Nonficiton — print. Free Press, 2011. 305 pgs. Gift.
Subtitled “The Real Lives of Islamic Radicals”, Ballen draws on a series of interviews with local government officials, clerics, and more than a hundred Islamic radicals to explain what drives young men — and young women — to a violent, extremist version of jihad. The six men from Pakistan, Afghanistan, and Saudi Arabia explain how love and loneliness drove them to religious extremism. Economic stagnation and few opportunities mean men cannot move out of their parents’ homes and, therefore, cannot marry and crumbling family and tribal structures leave them with no one but extremist clerics to turn to.
Much of the ideas and explanations Ballen puts forth have been previously been discussed in academic circles so I am pleased to see them introduced to a more mainstream audience. The book goes beyond academic articles, though, in examining what happens to these young men after a failed jihad with most becoming largely disillusioned with the leaders of Al Quaeda and the Taliban and one becoming staunchly pro-American after American doctors saved his life despite his attempt to kill American soldiers. The explanations may seem very simplistic — the idea men turn to terrorism because they can’t have sex very eye-roll inducing — but are far more complex than the ones reported in the American media.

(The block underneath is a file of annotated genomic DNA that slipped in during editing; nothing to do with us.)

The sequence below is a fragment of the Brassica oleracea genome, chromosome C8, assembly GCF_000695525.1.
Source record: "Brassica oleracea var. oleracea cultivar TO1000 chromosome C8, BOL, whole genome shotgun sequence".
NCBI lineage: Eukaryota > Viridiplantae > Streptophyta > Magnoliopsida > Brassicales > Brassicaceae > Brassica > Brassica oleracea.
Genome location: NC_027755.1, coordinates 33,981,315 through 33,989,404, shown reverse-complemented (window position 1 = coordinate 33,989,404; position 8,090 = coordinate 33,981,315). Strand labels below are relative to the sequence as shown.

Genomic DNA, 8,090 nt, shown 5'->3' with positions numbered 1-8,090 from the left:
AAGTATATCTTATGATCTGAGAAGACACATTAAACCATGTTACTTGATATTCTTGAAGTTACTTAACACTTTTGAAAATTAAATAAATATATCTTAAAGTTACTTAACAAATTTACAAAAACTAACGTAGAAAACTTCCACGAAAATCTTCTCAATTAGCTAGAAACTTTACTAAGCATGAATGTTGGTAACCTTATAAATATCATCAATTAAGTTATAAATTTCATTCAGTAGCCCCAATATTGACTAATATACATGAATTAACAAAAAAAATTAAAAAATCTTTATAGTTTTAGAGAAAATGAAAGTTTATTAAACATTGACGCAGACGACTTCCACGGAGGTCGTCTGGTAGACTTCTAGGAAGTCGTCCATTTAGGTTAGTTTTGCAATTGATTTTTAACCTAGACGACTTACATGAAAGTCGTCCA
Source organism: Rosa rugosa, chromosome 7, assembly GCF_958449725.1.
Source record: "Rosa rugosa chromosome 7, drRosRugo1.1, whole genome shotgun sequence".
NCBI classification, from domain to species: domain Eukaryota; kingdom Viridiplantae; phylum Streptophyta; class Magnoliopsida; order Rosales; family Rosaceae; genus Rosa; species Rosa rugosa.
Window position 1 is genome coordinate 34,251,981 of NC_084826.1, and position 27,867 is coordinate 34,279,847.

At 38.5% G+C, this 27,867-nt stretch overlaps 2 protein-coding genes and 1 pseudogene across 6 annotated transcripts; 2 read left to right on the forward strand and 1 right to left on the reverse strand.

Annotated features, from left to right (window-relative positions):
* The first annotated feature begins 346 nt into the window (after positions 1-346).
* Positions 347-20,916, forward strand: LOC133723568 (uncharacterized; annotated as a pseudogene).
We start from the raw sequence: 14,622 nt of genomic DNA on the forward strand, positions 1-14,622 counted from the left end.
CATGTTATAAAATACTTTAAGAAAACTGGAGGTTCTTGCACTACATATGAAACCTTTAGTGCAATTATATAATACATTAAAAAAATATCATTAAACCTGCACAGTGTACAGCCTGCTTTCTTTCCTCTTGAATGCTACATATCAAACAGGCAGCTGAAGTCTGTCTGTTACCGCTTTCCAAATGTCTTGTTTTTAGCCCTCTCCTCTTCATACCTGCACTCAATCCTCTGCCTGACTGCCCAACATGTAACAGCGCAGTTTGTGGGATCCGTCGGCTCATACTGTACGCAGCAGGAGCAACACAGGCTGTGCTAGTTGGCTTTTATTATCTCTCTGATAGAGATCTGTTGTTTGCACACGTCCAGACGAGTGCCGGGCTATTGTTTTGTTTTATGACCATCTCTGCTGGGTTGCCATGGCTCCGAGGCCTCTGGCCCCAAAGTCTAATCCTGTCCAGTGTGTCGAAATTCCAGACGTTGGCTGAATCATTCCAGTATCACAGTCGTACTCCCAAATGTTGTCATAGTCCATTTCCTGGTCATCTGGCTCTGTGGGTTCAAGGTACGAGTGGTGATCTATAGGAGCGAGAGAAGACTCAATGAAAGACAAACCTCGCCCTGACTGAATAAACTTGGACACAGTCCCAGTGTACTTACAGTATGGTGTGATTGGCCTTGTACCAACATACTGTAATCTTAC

The authors states that he included these six stories out of more than a hundred because he found these particular stories the most compelling and could confirm most if not all of their accounts, but I could not help but wonder what stories he held back and why. Still accustomed to more academic articles, I expected a more systematic approach to the question of what drives terrorists and less of the author’s own personal opinions, but I realize now that I should have taken the title as more indicative of what the book would provide.